Such a lovely word really. Yes. You read it and are snatched back to seventh grade – fourth or fifth if you’re lucky. There you were. Bright eyed. Tail all bushy-ed. Belighted by the curiosity of your empty, open mind, and then your science teacher drops it on you: hypothesis.
It’s part of an assignment. It’s a blank you have to fill in. There are other parts of the “Scientific Method” that you have to learn as well. I forget all of the others. I expect you do as well. But you remember “Hypothesis” don’t you? Do you remember what it is? Yes? Of, course. There it is, tripping through your thoughts, “An Educated Guess”, that’s what you filled in on that paper, long discarded, that was put in the metal tray on the desk of that teacher you’ve never forgotten.
Here I am. Sitting watching the Jeremy Brett series of the Sherlock Holmes stories. I’ve not seen Monsieur Downey Jr.’s effort, but it will be a hard business to supplant Mr. Brett in the acquittal of the role. And there he is. Milling about. Someone else is there in this episode. Holmes’s brother Mycroft (the more intelligent of the two apparently) is floating about in the background. And “the youth” utters the word: Hypothesis.
“He writes like a drunken crab,” exclaims Holmes and the tosses off the paper to Watson, “Here. Doctors are more accustomed to deciphering hieroglyphics than I.”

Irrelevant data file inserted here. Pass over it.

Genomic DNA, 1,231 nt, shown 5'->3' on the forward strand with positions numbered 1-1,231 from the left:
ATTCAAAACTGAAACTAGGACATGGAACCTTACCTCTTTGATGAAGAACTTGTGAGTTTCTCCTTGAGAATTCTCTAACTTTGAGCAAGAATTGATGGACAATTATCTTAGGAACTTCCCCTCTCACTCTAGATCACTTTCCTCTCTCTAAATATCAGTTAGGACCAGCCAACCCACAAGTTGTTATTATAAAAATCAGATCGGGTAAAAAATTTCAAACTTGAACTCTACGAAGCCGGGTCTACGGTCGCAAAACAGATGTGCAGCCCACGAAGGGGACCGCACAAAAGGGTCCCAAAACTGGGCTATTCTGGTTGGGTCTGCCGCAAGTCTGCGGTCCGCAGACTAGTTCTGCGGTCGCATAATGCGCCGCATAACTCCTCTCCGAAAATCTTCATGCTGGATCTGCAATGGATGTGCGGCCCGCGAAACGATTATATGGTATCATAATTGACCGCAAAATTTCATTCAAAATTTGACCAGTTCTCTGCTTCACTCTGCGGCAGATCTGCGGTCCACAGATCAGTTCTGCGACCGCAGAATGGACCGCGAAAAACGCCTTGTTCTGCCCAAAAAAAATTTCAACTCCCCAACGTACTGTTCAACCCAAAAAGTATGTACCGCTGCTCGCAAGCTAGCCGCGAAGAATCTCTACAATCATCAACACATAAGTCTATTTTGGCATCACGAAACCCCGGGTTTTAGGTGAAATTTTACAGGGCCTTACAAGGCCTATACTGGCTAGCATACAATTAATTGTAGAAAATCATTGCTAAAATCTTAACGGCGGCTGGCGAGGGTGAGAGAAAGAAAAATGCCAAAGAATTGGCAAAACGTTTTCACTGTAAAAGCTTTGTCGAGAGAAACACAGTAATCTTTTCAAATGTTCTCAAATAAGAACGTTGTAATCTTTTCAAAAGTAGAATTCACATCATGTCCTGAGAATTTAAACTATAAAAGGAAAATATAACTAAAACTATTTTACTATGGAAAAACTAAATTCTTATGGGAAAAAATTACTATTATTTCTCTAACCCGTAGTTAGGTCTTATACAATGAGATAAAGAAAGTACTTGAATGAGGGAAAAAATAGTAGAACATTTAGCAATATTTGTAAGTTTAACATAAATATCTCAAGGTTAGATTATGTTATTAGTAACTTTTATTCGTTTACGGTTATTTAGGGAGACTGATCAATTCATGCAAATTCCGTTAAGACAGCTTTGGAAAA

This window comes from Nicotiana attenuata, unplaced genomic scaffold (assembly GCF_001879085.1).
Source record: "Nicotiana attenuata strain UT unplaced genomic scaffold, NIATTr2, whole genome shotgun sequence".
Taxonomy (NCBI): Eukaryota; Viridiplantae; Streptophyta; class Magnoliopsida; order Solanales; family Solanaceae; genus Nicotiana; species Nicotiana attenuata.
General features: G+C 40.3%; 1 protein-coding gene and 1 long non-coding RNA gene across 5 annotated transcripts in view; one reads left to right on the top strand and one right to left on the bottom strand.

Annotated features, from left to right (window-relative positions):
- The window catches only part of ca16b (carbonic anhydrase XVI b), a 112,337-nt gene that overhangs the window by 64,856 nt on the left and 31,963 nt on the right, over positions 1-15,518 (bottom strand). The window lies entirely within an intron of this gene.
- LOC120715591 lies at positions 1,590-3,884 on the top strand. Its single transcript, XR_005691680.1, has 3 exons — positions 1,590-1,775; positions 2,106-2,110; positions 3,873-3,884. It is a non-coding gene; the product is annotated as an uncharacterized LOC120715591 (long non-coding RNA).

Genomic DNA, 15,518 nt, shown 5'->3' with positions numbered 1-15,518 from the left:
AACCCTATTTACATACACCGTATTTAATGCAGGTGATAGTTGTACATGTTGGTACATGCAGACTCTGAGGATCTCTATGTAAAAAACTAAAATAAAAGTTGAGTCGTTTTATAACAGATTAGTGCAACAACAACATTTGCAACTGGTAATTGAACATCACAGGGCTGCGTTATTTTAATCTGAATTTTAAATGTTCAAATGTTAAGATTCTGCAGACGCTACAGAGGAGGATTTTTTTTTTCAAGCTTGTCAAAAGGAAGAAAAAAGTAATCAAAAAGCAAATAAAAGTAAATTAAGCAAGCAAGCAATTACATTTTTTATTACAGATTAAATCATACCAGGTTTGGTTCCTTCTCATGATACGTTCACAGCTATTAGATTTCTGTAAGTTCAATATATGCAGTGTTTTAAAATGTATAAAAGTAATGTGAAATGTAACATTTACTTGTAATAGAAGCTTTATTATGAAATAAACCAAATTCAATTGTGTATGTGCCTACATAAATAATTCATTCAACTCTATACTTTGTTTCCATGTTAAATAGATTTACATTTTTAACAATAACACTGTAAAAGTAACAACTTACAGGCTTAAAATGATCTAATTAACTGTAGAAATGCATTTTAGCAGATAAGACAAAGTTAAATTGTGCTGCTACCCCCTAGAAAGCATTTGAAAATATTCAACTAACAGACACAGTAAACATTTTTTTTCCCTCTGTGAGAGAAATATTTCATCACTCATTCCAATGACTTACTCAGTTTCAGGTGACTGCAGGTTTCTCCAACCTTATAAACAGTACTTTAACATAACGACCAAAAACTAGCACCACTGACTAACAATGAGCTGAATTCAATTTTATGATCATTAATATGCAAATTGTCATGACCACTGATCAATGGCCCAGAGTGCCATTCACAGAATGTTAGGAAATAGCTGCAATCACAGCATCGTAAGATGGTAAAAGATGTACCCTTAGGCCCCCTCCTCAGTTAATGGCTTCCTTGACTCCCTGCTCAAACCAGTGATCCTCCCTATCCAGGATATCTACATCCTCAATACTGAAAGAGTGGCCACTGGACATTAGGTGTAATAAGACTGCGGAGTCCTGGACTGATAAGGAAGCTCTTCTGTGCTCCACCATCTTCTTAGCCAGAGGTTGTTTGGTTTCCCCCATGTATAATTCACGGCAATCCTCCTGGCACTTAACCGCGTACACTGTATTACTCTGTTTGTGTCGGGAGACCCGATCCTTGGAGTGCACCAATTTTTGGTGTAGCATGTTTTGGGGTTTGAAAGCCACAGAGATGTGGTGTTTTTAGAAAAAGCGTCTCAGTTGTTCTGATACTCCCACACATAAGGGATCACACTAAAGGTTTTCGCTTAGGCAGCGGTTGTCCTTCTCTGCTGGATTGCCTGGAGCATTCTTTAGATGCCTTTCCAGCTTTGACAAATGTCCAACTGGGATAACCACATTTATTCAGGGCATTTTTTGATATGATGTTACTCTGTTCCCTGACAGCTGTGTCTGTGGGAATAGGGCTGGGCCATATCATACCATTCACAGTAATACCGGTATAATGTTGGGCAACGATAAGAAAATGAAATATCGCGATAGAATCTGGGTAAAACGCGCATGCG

It’s a letter from Mycroft. I forget what it says. But there’s a moment when Doyle drops into the narrative the idea that Holmes has a SMARTER brother. That’s a touch of perfect genius. And also perfectly illustrative of the courage – yes what I want really to write is “Balls” – that Doyle showed throughout his cultivation of the Holmes story arc. But back to the subject: Hypothesis.
An educated guess. Yes. Stop. Look around you. Look at the object you’re reading. Look at everything you know in the 21st century in America or wherever. It all traces itself back to “An Educated Guess”. A marvelous phrase. It too is a perfect thing. It means everything, and at once is entirely self contradictory. “Educated” indicates a base of knowledge – a grasp of things understood and known. “Guess”, well that pretty much declares its own “at loose ends” hippydom, doesn’t it? Catch as catch can. “We’ll see what comes of it. No worries.”
A rich, childless man coined the term, I recon. Calculation can be learned. But it takes an entire absence of obligation and responsibility to be “Careless” after a certain age. And it takes a certain amount of age to stockpile the smarts. So the discoveries are made. They are made by filling yourself with a healthy amount of “What is” “What’s known” - then… then you take the leap, don’t you.? You… - Guess. It’s a handful of crystal-ballfull fortunetelling. And the bold-hearted go right on in. Fearful and curious. Probably scared to death.
They hypothesize. And they’re a little bit, or a big bit, wrong. Then they do it again. They… hypothesize, but maybe now a little bit smarter for their error. And for knowing that it’s an error. Sooner or later, enough errors are made within the purview of the educated inquisitors, that things are learned and something useful comes of the whole business. Enjoy your gizmos and gadgets.
But remember, there are two important things: Education, and the Courage to chance “failure”. Fill the vessel, then spill it out. See how it lands. Then pack it back in, and throw it back out onto the floor until it makes some kind of sense. Hypothesize… if you dare.
The great thing is that, at the end of the day, dear ol’ Mycroft is astounded by the insight of his dumber, younger, little brother. He never could have guessed someone so young could be so smart, so clever. Their little gang plods off to the Diogenes Club. Apparently oysters are on the menu. There’s an “R” in the month, and Mycroft’s buyin’.